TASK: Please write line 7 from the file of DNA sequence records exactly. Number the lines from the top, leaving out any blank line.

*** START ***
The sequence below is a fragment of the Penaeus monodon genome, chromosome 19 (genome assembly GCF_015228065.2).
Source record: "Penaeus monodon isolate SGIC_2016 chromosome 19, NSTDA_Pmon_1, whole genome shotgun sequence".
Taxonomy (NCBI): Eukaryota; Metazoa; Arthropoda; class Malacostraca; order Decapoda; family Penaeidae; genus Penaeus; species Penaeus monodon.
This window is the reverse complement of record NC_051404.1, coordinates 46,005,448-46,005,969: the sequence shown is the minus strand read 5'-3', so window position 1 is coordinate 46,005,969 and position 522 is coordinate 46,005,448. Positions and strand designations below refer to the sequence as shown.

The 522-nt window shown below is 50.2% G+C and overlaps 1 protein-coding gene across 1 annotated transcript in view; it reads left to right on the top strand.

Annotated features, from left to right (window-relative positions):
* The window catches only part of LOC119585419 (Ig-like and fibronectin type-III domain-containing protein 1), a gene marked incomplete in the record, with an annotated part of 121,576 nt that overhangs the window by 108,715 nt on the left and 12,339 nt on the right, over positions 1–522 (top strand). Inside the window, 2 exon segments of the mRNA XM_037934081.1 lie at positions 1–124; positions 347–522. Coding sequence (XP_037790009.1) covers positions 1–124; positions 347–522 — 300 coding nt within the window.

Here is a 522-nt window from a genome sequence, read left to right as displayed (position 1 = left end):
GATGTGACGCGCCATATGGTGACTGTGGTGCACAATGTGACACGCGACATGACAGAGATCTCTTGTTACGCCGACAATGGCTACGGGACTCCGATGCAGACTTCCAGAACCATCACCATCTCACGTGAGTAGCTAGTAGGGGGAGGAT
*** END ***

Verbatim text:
* The window catches only part of LOC119585419 (Ig-like and fibronectin type-III domain-containing protein 1), a gene marked incomplete in the record, with an annotated part of 121,576 nt that overhangs the window by 108,715 nt on the left and 12,339 nt on the right, over positions 1–522 (top strand). Inside the window, 2 exon segments of the mRNA XM_037934081.1 lie at positions 1–124; positions 347–522. Coding sequence (XP_037790009.1) covers positions 1–124; positions 347–522 — 300 coding nt within the window.